Check out the previous installments of Becky Graebner’s ongoing series exploring Netflix’s Orange is the New Black:
August 21: Prisons Run on Hope (And Cup O’Noodles)
Remember Jon & Kate Plus 8? Despite the adorable sextuplets, angelic twins, and a booming TLC show, the parents of this famous family suffered through a very hostile (and a very public) divorce in 2009. It was ugly. Kate got the house, the kids, and Jon ended up with, well, all of his Tom Hardy clothes. In the months and years that followed, the news periodically reported small scuffles between the TLC stars; Kate was made out to be a crazy woman and Jon a deadbeat dad.
The spats continue to this day. Just yesterday, the Gosselins reappeared in the news because Jon did something stupid and Kate wants to sue him. My first thought was, “Wow, really, Jon?” My second thought was, “Is he acting out against Kate because he needs the income and publicity? Is he really just a jerk or is he attempting to deal with heartbreak and change in his own way and is just failing?”
I’m starting to think that Jon is doing both: he’s acting out against Kate because he cannot deal with his own demons. It’s honestly sad and Jon needs help.
Larry Bloom in Netflix’s Orange is the New Black reminds me a little bit of Jon Gosselin. Like Jon, Larry is also stuck between a rock and a hard place… both men seem to have semi-lost their minds over a woman and family that they love-or used the love. Similar to Jon’s antics, Larry sometimes acts like a spineless jerk, but it’s probably due to his inability to deal with his own demons and separation from the woman he loves. I’ve been hard on the Larry character, but, in the end, he might be worthy of some compassion—so might Jon and Kate Gosselin.
Side One: Larry the Loser
Our first moments with Larry were positive—he was supportive, funny, and wanted to marry Piper even though she was going to prison. (Every female here flutters at this act of devotion). However, our perceptions of Larry started to change after we get to know more about him. In a previous post on the male characters of Orange, I labeled him “The Loser.”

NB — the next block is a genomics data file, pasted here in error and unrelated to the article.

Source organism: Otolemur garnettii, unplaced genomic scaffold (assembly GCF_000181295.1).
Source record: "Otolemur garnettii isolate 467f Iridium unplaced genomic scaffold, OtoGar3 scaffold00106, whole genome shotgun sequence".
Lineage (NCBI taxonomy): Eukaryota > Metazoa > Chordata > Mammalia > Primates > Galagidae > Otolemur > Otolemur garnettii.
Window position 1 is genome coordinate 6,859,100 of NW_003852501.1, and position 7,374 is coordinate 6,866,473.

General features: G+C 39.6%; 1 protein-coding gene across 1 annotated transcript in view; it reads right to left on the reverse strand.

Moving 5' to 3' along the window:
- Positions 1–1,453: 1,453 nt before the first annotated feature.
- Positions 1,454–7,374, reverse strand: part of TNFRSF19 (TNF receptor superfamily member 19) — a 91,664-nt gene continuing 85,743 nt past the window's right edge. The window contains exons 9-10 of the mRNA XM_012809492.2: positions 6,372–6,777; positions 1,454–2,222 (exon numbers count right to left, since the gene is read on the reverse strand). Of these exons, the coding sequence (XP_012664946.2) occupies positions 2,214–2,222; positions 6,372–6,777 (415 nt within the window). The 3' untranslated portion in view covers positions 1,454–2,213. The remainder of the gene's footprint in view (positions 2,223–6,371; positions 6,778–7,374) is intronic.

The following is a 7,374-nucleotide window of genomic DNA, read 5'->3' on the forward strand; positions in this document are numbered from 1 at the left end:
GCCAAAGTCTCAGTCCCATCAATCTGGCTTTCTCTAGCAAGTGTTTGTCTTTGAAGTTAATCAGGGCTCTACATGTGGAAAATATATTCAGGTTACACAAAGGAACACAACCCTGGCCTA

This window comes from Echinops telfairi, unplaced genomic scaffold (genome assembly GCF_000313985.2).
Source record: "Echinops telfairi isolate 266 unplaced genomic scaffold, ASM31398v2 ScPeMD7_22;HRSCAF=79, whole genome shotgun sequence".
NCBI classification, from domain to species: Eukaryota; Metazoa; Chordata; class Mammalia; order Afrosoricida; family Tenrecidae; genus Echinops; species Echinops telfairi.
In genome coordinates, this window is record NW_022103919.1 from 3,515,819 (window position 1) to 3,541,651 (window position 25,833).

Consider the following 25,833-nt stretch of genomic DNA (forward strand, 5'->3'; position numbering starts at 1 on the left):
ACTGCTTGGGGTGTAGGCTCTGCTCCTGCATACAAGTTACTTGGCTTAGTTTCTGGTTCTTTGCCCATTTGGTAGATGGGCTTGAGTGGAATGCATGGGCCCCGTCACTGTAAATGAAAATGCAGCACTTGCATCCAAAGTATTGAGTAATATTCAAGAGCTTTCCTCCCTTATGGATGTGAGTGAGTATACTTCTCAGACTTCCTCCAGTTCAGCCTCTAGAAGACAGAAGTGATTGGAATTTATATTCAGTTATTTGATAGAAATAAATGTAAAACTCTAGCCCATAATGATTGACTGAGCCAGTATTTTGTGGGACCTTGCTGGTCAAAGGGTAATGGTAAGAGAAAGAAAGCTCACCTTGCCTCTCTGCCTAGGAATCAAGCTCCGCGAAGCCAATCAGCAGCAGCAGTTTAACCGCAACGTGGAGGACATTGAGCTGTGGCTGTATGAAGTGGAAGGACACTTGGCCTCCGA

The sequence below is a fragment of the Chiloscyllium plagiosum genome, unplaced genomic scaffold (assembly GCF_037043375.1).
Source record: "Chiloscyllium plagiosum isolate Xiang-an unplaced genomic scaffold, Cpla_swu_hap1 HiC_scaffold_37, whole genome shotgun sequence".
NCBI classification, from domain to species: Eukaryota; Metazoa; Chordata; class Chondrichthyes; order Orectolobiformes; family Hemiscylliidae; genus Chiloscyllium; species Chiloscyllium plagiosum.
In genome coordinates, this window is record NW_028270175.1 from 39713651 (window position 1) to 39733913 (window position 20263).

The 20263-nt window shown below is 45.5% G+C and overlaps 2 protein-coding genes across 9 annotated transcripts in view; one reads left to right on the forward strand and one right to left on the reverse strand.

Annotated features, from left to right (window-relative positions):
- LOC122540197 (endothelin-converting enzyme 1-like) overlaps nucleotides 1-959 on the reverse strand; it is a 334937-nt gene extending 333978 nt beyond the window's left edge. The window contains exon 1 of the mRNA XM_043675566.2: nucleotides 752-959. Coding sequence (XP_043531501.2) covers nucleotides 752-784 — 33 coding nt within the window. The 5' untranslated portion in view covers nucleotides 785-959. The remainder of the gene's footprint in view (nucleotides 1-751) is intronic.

“Turns out Larry is a pathetic guy who still can’t get his life together—he lives at home, can’t pay his rent, and doesn’t seem to get the hint that he’s not a very good writer. In order to secure his pathetic self a piece of success, he decides to write about Piper in prison… not a smart or cool thing to do when you don’t quite have her blessing. But, I guess when you’re a loser, anything is fair game.”
Larry’s willingness to write about Piper’s life in prison for The New York Times was the cherry on top of my Larry-Loser-Sundae. He is unable to find anything inspiring around him—even in eclectic New York City—and is forced to write about the most interesting part of himself: his fiancée and her crazy life in prison. He doesn’t necessarily clear the whole thing with Piper, which I found rude—the woman has no control over anything in her life: when she eats, where she sleeps, what she wears, or even her ability to come and go as she pleases. At least let her have control over her own story! Apparently, Larry doesn’t consider this and writes the story anyway.
The audience isn’t entirely sure what it says—only that Mr. Healy throws out his copy and dumps coffee on it. Piper eventually cries about the story after she reads it—lamenting that he “got everything wrong.” Good job, Larry.